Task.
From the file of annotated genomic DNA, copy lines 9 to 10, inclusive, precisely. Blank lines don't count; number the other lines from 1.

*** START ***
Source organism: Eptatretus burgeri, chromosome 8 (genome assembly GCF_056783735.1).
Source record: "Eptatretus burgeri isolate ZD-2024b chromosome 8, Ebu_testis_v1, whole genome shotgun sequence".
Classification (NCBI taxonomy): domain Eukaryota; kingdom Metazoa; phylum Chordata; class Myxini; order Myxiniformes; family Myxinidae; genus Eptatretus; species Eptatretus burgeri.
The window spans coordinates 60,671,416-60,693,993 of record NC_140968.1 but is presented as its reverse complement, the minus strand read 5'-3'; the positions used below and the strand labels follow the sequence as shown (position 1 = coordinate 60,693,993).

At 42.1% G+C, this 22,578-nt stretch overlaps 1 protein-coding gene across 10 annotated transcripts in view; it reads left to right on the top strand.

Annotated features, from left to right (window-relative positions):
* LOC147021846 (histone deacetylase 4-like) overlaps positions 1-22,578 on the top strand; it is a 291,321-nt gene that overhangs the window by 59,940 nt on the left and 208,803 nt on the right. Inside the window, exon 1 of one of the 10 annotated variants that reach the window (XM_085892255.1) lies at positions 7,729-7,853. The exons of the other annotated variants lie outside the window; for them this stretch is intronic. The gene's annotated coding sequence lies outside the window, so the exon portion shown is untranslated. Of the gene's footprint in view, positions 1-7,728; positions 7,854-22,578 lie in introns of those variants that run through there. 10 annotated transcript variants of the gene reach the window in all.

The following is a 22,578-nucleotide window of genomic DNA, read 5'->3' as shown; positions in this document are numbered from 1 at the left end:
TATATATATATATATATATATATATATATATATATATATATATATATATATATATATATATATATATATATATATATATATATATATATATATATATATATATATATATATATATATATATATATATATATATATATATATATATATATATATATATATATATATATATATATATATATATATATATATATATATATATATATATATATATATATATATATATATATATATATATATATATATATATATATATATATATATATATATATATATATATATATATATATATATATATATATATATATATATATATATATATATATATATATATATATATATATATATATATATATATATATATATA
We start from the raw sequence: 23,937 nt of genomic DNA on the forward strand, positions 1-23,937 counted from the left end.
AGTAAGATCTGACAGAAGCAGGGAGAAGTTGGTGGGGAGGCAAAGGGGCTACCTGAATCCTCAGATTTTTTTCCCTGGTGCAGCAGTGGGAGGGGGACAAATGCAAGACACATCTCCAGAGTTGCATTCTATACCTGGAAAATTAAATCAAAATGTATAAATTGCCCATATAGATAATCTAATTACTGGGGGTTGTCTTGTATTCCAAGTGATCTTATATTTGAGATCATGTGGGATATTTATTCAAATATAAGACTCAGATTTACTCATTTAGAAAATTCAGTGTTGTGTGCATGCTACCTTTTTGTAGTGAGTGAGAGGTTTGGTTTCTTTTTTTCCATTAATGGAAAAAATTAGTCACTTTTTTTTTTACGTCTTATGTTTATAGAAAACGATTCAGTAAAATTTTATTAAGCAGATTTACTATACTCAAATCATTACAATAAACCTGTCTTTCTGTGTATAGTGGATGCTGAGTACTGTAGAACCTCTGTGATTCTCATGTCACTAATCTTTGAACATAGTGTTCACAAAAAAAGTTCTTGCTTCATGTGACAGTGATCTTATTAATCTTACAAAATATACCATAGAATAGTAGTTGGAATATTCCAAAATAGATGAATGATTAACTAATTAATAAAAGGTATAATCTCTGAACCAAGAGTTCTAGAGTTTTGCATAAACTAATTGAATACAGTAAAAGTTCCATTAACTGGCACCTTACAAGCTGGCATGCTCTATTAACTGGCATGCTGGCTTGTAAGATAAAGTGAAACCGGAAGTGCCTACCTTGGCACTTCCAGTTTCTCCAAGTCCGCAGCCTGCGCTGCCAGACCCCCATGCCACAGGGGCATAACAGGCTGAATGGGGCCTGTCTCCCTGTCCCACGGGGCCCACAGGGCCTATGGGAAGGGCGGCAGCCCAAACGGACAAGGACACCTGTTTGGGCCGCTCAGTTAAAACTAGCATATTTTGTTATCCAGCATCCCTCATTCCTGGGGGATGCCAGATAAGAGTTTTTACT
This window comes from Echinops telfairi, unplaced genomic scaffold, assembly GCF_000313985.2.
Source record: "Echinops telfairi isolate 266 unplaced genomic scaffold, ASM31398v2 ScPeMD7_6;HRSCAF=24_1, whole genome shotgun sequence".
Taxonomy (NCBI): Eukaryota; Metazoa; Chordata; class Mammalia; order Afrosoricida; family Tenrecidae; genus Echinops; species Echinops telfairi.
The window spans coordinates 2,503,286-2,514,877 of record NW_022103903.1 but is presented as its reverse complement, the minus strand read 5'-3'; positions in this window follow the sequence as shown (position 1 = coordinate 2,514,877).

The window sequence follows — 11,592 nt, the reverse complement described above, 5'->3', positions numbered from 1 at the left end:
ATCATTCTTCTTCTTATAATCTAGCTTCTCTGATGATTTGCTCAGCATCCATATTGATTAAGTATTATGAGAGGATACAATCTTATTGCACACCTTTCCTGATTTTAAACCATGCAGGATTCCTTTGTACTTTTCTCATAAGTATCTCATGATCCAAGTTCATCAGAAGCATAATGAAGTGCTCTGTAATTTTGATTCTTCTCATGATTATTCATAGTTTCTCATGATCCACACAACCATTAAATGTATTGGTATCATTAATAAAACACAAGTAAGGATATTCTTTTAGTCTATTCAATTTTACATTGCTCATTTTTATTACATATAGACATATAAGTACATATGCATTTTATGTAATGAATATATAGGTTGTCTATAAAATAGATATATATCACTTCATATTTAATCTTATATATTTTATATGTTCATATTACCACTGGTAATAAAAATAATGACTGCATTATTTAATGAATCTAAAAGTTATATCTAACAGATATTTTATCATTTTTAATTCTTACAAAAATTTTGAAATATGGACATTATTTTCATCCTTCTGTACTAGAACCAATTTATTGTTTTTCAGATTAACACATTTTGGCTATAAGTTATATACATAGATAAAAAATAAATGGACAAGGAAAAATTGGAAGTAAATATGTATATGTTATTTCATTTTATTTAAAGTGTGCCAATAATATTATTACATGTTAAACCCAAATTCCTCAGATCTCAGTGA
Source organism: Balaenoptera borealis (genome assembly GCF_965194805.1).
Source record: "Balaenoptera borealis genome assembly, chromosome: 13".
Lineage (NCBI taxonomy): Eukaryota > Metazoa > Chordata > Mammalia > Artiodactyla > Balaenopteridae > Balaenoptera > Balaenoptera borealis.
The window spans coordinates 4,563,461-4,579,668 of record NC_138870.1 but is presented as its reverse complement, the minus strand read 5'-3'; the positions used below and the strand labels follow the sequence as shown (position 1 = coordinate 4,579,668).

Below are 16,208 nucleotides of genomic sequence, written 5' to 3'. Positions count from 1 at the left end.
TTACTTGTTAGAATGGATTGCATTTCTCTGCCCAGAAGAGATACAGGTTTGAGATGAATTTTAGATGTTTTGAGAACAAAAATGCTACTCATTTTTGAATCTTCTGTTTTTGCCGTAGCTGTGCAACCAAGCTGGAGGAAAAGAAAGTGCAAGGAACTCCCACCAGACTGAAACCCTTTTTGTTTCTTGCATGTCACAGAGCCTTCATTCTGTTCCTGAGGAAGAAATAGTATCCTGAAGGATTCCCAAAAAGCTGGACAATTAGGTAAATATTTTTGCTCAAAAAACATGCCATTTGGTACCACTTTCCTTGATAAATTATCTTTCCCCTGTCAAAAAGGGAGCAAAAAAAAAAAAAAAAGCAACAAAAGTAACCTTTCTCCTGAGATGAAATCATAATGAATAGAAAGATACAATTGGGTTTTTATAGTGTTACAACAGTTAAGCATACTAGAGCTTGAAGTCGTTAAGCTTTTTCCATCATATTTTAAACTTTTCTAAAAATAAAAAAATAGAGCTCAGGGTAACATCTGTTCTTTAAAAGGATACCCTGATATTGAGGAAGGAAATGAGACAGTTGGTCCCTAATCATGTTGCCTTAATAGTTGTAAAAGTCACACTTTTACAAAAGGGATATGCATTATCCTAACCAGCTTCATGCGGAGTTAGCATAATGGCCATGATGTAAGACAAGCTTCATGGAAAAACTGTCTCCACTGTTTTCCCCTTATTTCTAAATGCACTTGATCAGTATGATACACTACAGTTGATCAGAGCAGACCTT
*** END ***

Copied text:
TATATATATATATATATATATATATATATATATATATATATATATATATATATATATATATATATATATATATATATATATATATATATATATATATATATATATATATATATATATATATATATATATATATATATATATATATATATATATATATATATATATATATATATATATATATATATATATATATATATATATATATATATATATATATATATATATATATATATATATATATATATATATATATATATATATATATATATATATATATATATATATATATATATATATATATATATATATATATATATATATATATATATATATATATATATATATATATATATATATATATATA
We start from the raw sequence: 23,937 nt of genomic DNA on the forward strand, positions 1-23,937 counted from the left end.